Here is what we know: Trump intends to pull the US out of the Paris Agreement. There is a legal provision for doing so. Three years after the deal came into force, which was 4 November 2016, any party can give notice of their intention to quit. That takes effect a year later, on 4 November 2020. Not incidentally, that is one day after the next presidential election, teeing up the question of re-entry as a political football for the campaign.
During that period, the US can take part in the negotiations, as countries work to develop a rulebook for the Agreement. Trump made clear he plans to cease implementation of the deal, which he describes in the same sentence as “non-binding” and “draconian”. Go figure.
There was no mention of pulling out of the overarching UN climate convention, a quicker but more legally complicated way to leave.
Here comes the confusing part: Trump says that he will negotiate to re-enter the pact on more favourable terms to America or strike an entirely new deal. How can the US re-enter a deal it hasn’t left yet? The Paris Agreement took decades to thrash out. Why would the rest of the world re-open it now? What terms does he hope to improve? The US carbon-cutting and finance pledges were always voluntary.
Once again, Trump played to his base, promising to protect American jobs in coal, cement, iron and steel. In a hostage to fortune, he said *all* forms of American energy would be needed to achieve annual growth of 3-4%. It is doubtful whether watering down climate regulations can revive coal regions suffering from shale gas competition and automation. If Trump cannot deliver on his economic target, voters may well ask what this was all for.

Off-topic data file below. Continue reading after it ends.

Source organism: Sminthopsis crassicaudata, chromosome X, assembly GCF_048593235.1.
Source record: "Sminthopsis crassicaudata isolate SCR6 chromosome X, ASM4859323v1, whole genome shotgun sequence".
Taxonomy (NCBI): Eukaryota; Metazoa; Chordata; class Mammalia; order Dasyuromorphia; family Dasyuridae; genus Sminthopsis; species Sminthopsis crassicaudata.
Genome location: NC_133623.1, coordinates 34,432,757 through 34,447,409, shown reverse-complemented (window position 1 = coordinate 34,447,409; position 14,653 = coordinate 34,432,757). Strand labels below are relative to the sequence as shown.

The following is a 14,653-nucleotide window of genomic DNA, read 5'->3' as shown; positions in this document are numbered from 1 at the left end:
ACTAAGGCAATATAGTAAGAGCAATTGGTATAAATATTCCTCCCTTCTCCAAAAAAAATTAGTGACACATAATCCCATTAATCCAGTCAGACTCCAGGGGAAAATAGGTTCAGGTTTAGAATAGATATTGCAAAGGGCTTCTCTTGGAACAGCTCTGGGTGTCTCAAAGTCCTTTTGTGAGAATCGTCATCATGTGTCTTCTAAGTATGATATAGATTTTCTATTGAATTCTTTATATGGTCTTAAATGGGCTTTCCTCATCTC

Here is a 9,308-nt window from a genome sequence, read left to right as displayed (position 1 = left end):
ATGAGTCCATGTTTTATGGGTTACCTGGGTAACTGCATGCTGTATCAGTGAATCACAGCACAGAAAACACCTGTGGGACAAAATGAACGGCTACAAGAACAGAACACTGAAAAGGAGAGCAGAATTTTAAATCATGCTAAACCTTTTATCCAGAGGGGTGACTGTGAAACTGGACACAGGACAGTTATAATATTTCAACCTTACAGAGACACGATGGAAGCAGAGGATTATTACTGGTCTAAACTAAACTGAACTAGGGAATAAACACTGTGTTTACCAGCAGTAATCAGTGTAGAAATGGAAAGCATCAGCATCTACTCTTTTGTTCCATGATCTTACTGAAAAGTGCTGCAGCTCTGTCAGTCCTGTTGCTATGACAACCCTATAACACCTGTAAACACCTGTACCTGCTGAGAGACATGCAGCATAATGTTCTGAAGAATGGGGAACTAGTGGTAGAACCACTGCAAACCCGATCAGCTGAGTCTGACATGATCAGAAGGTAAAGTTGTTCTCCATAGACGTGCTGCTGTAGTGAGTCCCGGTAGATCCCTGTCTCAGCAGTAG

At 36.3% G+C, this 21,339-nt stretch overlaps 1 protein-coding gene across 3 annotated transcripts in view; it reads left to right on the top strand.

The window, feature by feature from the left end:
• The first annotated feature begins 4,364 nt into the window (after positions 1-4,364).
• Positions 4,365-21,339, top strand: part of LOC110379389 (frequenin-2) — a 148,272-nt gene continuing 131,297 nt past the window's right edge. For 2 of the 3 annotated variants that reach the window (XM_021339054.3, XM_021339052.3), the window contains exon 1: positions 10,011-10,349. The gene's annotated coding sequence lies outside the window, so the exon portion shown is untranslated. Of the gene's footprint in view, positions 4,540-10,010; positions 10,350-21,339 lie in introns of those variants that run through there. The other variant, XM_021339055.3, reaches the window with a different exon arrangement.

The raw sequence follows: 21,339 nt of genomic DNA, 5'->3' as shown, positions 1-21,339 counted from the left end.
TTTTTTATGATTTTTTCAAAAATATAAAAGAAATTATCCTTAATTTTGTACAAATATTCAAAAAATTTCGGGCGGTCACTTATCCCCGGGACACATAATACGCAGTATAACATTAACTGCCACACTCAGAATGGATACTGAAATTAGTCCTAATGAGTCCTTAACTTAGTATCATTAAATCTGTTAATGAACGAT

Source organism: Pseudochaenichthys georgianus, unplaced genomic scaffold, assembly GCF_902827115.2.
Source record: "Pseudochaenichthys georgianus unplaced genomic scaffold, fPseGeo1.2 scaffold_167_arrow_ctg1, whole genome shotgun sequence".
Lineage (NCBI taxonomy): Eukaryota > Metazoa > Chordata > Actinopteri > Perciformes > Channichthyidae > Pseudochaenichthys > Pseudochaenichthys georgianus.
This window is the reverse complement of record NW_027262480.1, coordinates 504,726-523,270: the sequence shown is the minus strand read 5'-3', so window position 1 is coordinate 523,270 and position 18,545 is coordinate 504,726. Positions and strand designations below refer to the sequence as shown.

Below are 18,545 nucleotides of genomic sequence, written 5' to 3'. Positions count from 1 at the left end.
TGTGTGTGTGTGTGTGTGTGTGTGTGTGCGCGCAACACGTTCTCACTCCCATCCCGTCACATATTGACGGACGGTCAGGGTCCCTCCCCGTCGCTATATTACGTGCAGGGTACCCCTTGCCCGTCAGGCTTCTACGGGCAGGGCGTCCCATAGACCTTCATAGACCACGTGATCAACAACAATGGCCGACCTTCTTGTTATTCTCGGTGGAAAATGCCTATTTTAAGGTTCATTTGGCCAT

1654 ET – UNFCCC says agreement cannot be renegotiated
The UN’s climate body has released a statement saying it regretted the decision and “notes the announced intention to renegotiate the modalities for the US participation in the agreement. In this regard, it stands ready to engage in dialogue with the United States government regarding the implications of this announcement”.
“The Paris Agreement remains a historic treaty signed by 194 and ratified by 147 counties. Therefore it cannot be renegotiated based on the request of a single Party.”
1634 ET – “I don’t think it’s the government’s responsibility”
Zack Colman grabbed a couple of people’s thoughts on his way to and around Boston today.
Mike Hicks, from St. Mary’s County, Md., 43, contractor, retired marine, no kids, just traded in his truck for a hybrid because it gets better gas mileage. Colman interviewed him on a bus in Boston. He said he thought the problem was not for the government to solve.
“I don’t think it’s the government’s responsibility to try to change or help the environment. We in America when we see something bad we’ve learned to think, oh, it’s the government’s fault. I think we need to be taught, like in school, how to take care of the environment so we don’t get to this point where we have to ask the government to tell us what to do.”
“We weren’t taught the effect of the fossil fuels, the impact it has on the climate. Because I do believe the climate is changing due to us excessively using, whether it be transportation methods or throwing away things that can be recycled. Those are contributing factors. Asking the government to take care of it, well, it’s still going to come back on us to be doing it.”